With a few variations, a recurrent question in some of the LinkedIn groups I frequent is something along the lines of, “What’s the best digital color press?”
This is a bit like asking, What’s the best car? Based on many of the responses, I have visions of some respondents touting the glories of Yugos just because they had one that didn’t biodegrade around them.
Equally unsettling is that those posing the question are thinking in such narrow parameters. It reminds me of a phone call I got a couple years back asking me about inkjet presses. The caller was sure he needed to buy a big 30-million impressions-per-month machine to stay competitive and sought my recommendation.
Some questions revealed that he was running a four-year-old toner machine at about half its rated monthly capacity and had limited prospects to much more than double that figure. And his applications needed higher quality than an inkjet device could deliver. I encouraged him to work to increase his volume and consider buying another toner box.
So the “what’s best” question keeps coming up and most answers, somewhat distressingly, come from
- (a) other printers who claim whatever press they have is the best, or
- (b) people who sell a particular brand of digital press.
The discussions go in strange directions, sometimes directly comparing mid-range and high-end color presses as if they are interchangeable because they both put color toner on the page.
In the real world of Actually Useful Information, the question of which press is “best” should be answered with a series of other questions. There are lots of questions, but the key ones should cover:
- Applications required and expected.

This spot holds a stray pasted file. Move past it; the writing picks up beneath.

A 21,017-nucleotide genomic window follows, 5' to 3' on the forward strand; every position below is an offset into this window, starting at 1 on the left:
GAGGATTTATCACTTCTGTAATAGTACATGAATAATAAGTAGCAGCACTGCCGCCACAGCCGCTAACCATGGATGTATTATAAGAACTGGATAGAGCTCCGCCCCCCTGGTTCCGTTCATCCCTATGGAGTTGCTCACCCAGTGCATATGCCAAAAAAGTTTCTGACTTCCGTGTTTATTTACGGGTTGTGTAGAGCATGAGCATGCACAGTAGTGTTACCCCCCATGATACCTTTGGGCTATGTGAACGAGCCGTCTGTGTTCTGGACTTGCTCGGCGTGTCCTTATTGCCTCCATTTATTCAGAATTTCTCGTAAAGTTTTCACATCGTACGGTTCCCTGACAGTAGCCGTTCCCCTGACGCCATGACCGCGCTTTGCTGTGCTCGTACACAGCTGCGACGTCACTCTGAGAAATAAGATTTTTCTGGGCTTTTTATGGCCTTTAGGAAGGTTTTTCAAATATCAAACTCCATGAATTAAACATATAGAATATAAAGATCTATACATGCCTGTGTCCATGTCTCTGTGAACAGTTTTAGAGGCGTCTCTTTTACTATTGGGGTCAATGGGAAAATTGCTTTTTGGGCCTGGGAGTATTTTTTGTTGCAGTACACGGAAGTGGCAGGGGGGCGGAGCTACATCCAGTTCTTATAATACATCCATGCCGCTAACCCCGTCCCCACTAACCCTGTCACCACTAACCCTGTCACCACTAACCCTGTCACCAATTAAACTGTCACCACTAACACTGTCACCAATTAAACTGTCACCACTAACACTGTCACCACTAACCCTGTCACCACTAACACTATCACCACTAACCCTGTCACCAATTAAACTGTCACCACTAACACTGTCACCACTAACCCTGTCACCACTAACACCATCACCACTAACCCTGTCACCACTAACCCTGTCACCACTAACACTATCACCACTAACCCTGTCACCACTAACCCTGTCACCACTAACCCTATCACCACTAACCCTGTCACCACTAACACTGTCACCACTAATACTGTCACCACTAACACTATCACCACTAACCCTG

- Print quality requirements.
- Range of substrates by size and type.
- Finishing requirements.
- Datastreams and file formats needed.
- Average and peak print volumes per month.
- Variable content needs.
- Controller capabilities and functionality.
- Budgetary constraints.
- Workflow needs and expectations.
- Level of operator skill available vs. that required for a new press.
- Service and support capabilities of dealer or vendor.
- How the print provider plans to market the new device.
- How a machine can support customer needs moving forward.
There’s more, of course, and even these all have additional layers of detail, yet few on the LinkedIn forums bring up these points. The answers to these questions begin to narrow down the choices for any given print shop.
Those on the forums who do peel back the layers are either consultants like me or print providers who’ve gone through this process and know first hand where the gotchas are. Most of the sales guys on the forums (who frequently disguise themselves) blithely claim that the new NexGendigo CL8050 they’re schlepping is the only machine worth considering, while sometimes pointing out the negatives of competing devices. Price is a big deal to some sales guys on the forums, a few of whom may be better off selling used cars.
At the end of the day, though, the real question should be, “What’s the best press for your operation?” And the answer comes with an analysis of your business, where you see it going, and how a new press may be able to help you get there.